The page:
Review published Jul 2017.
True crime is a special genre of non-fiction, connecting the world of thrillers and mysteries with historical, psychological and social science studies. Often a true crime book is off-balance. Either the story is captivating and becomes a literary creation itself, or it is a bland recounting of a case study.
Grann's story is masterfully constructed, a careful analysis of a series of murders of members of the Osage Indian tribe of Oklahoma in the years just before the Great Depression, when oil wells flourished in the open lands of the Oklahoma prairies bringing wealth to the members of the Osage Nation who had managed, unlike most Native Americans, to actually own the land they lived on.
Called "headrights", they allowed the Osage to receive payments from the oil companies who were sinking well after well on their land. It did not take long for greedy speculators and con men to realize that there was easy money to be made -- just become an Osage, usually through marriage.
The Osage themselves had little protection from the law enforcement agencies of the times. In addition to their isolation from urban resources, they faced the bigotry of the white men and lack of interest from the existing legal systems of the area. The federal government frequently appointed guardians to manage the financial affairs of the "backward" Indians.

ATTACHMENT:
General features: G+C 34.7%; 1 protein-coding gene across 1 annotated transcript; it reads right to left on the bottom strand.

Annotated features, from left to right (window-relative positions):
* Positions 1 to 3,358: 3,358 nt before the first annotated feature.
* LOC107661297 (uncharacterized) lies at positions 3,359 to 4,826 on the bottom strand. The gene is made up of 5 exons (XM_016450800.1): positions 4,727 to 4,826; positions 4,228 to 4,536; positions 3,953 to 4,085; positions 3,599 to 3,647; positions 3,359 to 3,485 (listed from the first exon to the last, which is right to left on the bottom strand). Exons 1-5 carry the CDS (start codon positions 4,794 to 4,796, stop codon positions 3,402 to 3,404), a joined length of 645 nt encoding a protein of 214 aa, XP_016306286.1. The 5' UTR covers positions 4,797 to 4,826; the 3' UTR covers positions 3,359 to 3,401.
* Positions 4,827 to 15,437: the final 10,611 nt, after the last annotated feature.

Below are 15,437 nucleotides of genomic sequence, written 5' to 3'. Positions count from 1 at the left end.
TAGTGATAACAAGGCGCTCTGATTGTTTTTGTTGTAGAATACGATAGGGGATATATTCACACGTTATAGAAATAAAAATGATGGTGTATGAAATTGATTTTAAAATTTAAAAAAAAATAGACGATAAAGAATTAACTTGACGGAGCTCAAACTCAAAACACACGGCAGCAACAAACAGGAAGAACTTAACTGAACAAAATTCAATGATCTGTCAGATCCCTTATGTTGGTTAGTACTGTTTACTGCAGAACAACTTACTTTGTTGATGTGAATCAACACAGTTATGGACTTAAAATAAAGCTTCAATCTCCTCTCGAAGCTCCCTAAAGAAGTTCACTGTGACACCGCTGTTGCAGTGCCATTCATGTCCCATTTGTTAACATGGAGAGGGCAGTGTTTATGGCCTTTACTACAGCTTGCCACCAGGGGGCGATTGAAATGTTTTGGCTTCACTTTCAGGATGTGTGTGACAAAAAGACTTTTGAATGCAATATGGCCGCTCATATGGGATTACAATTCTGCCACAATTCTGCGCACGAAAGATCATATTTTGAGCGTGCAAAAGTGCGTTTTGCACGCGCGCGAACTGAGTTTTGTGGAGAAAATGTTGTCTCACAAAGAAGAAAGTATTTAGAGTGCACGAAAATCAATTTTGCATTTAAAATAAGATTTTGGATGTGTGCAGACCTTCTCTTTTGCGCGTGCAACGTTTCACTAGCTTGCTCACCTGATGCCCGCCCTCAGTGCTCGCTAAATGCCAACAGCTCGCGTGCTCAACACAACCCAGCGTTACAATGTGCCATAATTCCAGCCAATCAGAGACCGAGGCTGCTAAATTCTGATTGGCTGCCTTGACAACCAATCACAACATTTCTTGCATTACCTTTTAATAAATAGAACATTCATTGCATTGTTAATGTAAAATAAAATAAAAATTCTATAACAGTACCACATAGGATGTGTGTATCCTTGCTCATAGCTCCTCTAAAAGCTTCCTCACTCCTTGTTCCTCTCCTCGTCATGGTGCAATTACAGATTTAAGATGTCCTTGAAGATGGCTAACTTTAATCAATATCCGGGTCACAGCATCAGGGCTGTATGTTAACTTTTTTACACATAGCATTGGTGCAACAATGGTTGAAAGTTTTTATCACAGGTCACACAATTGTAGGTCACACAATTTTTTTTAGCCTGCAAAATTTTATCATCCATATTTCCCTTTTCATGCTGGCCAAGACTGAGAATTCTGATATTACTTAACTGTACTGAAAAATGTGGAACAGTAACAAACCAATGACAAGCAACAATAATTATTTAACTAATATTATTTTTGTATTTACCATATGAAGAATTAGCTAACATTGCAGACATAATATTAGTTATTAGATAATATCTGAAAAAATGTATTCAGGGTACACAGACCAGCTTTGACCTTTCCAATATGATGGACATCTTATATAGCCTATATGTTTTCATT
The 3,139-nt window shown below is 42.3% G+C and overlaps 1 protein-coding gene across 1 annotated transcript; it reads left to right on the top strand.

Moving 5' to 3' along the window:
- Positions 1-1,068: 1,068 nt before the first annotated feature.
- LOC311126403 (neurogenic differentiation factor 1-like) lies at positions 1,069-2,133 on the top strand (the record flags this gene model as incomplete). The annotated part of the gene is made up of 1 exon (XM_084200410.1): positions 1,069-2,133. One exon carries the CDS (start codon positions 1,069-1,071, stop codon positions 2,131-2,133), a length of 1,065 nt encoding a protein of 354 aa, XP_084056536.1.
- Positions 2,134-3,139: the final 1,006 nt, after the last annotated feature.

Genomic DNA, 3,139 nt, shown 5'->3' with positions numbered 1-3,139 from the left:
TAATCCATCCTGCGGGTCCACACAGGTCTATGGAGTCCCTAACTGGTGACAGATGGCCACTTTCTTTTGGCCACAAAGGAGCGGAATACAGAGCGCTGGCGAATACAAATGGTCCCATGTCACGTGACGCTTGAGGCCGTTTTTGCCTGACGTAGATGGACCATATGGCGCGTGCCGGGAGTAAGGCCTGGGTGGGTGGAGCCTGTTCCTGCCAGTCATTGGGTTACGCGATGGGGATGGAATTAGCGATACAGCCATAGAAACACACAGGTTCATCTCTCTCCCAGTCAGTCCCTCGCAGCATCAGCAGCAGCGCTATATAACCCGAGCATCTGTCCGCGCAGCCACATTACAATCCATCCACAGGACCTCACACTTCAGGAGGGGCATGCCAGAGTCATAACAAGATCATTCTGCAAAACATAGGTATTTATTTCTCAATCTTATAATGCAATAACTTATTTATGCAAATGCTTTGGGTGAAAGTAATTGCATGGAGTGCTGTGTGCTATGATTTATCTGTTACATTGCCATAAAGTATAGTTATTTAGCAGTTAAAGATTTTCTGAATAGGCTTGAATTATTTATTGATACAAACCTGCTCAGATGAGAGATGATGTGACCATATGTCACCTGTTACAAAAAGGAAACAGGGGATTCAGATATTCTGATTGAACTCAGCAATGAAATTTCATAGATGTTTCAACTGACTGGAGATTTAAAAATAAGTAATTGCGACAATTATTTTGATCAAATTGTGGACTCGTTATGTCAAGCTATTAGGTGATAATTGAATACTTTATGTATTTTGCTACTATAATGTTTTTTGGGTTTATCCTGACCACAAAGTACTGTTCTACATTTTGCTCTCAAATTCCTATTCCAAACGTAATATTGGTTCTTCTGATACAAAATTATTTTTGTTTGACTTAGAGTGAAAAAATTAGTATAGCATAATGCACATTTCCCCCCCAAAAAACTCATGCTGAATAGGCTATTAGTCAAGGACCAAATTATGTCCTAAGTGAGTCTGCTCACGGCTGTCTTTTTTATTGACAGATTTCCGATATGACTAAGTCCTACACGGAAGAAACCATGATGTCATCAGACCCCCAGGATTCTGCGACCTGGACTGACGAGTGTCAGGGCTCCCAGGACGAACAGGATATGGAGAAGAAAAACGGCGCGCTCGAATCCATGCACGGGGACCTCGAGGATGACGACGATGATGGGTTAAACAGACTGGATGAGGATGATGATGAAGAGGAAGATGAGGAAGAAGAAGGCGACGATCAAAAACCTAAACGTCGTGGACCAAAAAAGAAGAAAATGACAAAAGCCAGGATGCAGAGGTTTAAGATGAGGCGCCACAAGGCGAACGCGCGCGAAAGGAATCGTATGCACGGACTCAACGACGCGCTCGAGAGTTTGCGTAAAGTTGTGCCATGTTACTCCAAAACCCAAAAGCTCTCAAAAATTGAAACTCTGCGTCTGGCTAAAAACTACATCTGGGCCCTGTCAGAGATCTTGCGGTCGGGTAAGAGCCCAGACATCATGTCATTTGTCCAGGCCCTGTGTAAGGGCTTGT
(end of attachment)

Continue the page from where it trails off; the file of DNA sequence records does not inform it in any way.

But the Federal Bureau of Investigation under J. Edgar Hoover was just getting started, and Hoover had a strong incentive to catch some criminals and prove his theories of ciminal justice. He hired Tom White, an honorable and brave man, to run the investigation of a growing number of unexplained deaths on the Osage reservation. This is the story of White's investigation and its results.
The book is clearly and vividly written, and Grann has found photos galore which make the story even more dramatic. His calm voice contrasts with the deadly events to glue the reader to the page.
Although it would seem, at the beginning, that this is a historic study of events in the past, readers reaching the final pages will learn the heart-breaking stories which still affect people today.
A terrific and necessary read.